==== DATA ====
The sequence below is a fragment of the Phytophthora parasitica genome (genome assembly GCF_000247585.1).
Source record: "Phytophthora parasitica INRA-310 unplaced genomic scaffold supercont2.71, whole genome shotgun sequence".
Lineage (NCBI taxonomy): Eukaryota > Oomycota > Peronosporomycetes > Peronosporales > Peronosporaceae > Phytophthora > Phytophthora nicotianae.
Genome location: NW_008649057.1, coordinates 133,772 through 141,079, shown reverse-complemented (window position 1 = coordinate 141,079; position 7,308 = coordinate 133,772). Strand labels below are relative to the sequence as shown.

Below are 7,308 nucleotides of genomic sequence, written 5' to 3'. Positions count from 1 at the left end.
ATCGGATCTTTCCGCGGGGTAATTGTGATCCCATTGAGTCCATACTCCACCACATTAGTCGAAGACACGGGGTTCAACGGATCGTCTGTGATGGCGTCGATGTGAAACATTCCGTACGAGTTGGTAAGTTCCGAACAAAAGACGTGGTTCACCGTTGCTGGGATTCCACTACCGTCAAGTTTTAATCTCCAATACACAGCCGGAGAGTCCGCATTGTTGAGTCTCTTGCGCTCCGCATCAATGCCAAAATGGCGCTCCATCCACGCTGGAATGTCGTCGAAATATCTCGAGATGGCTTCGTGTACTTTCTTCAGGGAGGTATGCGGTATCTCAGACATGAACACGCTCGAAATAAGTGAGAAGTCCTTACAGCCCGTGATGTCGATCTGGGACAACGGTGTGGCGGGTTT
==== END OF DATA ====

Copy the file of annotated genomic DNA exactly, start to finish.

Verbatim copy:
The sequence below is a fragment of the Phytophthora parasitica genome (genome assembly GCF_000247585.1).
Source record: "Phytophthora parasitica INRA-310 unplaced genomic scaffold supercont2.71, whole genome shotgun sequence".
Lineage (NCBI taxonomy): Eukaryota > Oomycota > Peronosporomycetes > Peronosporales > Peronosporaceae > Phytophthora > Phytophthora nicotianae.
Genome location: NW_008649057.1, coordinates 133,772 through 141,079, shown reverse-complemented (window position 1 = coordinate 141,079; position 7,308 = coordinate 133,772). Strand labels below are relative to the sequence as shown.

Below are 7,308 nucleotides of genomic sequence, written 5' to 3'. Positions count from 1 at the left end.
ATCGGATCTTTCCGCGGGGTAATTGTGATCCCATTGAGTCCATACTCCACCACATTAGTCGAAGACACGGGGTTCAACGGATCGTCTGTGATGGCGTCGATGTGAAACATTCCGTACGAGTTGGTAAGTTCCGAACAAAAGACGTGGTTCACCGTTGCTGGGATTCCACTACCGTCAAGTTTTAATCTCCAATACACAGCCGGAGAGTCCGCATTGTTGAGTCTCTTGCGCTCCGCATCAATGCCAAAATGGCGCTCCATCCACGCTGGAATGTCGTCGAAATATCTCGAGATGGCTTCGTGTACTTTCTTCAGGGAGGTATGCGGTATCTCAGACATGAACACGCTCGAAATAAGTGAGAAGTCCTTACAGCCCGTGATGTCGATCTGGGACAACGGTGTGGCGGGTTT